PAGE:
From what I recall and read back on recently, there was a recognition after the Great War that the natural successor to the bolt action rifle would be a self-loading weapon, with likely a magazine feed. The interwar years, as they turned out to be, did see a few nations trial and evaluate various self-loading weapons; the US Army selected the M1 rifle as the replacement for the M1903 series in 1932 and the Red Army introduced the AVS a few years later. As I recall the British Army was looking at a self-loader (and I think also optical sights) in the 1930s, and the Germans had dabbled at least.

    As alluded to above, the great barrier in introducing a new rifle is that it's highly disruptive. In peacetime, when there's an opportunity to get a staged rollout, convert units gradually and get teething troubles addressed, there's probably no budget. In wartime, there's just no time. The US was the only Army that was able to almost entirely replace their stock of bolt action rifles before they committed to large scale deployment in 1942, which can be attributed to having a weapon ready to go and converting to a war economy while undertaking mobilisation. And even then the Marines had to wait until 1943 before they got their M1 rifles at the same rate as the Army.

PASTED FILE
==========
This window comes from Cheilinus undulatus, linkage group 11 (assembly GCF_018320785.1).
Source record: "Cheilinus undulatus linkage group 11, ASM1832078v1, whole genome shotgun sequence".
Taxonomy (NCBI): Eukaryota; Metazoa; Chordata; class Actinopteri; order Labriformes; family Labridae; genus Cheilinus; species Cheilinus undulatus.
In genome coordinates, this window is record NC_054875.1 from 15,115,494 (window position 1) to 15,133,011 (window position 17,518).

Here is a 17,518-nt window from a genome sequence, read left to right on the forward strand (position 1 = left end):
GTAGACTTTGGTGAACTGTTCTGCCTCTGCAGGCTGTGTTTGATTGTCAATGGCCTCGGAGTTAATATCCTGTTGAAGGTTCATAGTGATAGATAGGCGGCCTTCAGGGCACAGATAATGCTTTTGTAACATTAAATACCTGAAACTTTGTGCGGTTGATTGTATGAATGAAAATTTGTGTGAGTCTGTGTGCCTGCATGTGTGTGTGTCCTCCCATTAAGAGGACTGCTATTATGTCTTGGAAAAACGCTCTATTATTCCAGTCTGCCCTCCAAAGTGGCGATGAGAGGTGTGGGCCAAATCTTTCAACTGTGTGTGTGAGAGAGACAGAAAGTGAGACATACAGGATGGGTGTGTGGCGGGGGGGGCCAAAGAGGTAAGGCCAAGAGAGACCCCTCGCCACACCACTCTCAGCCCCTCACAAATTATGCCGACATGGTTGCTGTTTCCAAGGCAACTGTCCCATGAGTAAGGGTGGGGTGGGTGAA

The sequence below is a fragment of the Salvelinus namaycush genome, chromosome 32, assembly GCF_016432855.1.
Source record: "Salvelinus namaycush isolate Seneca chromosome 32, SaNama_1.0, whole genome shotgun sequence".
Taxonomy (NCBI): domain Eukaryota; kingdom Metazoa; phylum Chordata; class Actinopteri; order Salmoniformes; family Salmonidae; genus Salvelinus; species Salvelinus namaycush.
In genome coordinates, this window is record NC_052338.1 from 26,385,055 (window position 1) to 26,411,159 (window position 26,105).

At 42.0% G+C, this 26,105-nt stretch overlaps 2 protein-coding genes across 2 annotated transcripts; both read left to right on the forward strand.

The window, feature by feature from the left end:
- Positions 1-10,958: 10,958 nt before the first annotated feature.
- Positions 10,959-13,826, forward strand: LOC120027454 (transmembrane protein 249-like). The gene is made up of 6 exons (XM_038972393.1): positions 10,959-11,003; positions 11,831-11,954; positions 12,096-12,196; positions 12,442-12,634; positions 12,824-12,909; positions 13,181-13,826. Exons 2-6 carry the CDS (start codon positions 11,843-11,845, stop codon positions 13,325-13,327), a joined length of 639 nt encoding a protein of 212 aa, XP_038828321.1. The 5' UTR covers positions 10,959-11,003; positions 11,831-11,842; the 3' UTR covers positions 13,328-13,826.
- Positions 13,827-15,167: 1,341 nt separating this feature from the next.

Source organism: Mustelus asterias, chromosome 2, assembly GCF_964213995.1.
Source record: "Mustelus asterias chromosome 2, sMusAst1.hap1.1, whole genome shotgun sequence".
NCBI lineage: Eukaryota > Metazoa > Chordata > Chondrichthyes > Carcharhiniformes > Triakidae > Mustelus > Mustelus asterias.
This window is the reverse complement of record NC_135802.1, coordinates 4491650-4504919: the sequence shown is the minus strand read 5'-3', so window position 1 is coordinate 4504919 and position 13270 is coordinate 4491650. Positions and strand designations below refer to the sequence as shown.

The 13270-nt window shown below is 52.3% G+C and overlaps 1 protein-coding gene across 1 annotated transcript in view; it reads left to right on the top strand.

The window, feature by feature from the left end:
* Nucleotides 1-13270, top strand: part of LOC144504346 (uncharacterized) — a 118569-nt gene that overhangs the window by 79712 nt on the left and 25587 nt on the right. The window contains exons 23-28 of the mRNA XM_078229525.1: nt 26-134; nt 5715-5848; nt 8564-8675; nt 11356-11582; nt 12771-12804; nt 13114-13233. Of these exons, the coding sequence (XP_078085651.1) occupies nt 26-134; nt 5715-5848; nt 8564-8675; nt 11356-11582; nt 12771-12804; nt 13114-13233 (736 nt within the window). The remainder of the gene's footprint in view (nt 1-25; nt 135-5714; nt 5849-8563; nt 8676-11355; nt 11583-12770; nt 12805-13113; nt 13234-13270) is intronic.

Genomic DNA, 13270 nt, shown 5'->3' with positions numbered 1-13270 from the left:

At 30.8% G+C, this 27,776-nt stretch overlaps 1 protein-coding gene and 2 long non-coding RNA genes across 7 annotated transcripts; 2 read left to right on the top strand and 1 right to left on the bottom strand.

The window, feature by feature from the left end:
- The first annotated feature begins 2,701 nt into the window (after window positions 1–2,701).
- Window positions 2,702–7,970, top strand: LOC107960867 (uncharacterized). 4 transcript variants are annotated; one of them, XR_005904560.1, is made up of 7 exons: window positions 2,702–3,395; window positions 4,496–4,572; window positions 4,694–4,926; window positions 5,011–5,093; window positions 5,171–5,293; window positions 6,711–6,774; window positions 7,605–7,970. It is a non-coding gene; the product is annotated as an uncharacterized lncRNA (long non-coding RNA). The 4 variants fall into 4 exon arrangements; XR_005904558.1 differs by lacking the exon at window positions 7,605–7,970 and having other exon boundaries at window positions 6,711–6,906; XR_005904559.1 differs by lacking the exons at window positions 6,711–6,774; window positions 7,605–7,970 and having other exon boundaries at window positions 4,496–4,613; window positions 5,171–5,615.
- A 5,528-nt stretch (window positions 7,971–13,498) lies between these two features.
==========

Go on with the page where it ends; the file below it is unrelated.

The Red Army intended to arm every rifleman in a Squad with a self-loading weapon, but they went through multiple versions (AVS, SVT-38 and finally the SVT-40) in short order, and then had to gear their economy to produce what weapons were needed now, which in 1941-43 was armour and artillery and aircraft. Also, no one really wanted to introduce a new rifle round that was not compatible with their existing machine guns, otherwise you need new MGs as well. The 1890s era rifle rounds (.303-in, 7.92-mm patrone, .30-06, 7.62-mm) were intended to deliver effective fire at thousands of yards, not hundreds. That meant a big charge and heavy recoil, which did not lend themselves to semi-automatic operation in physically lightweight weapons. When the Germans introduced the kurz round for the MP43 they broke away from that constraint, but had added a new round to the production and supply system.

    I suppose it's a bit like redoing the kitchen; great idea but involves so much disruption and expense most of the time you just don't bother, until you absolutely have to.

    canuck and Dave55 like this.
  5. Blutto

    Blutto Plane Mad

    "I suppose it's a bit like redoing the kitchen; great idea but involves so much disruption and expense most of the time you just don't bother, until you absolutely have to."

    Yes indeed, plus the lack of drive in peacetime and the resistance to change, still entrenched in the public/civil service today.
    canuck likes this.
  6. Robert-w

    Robert-w Well-Known Member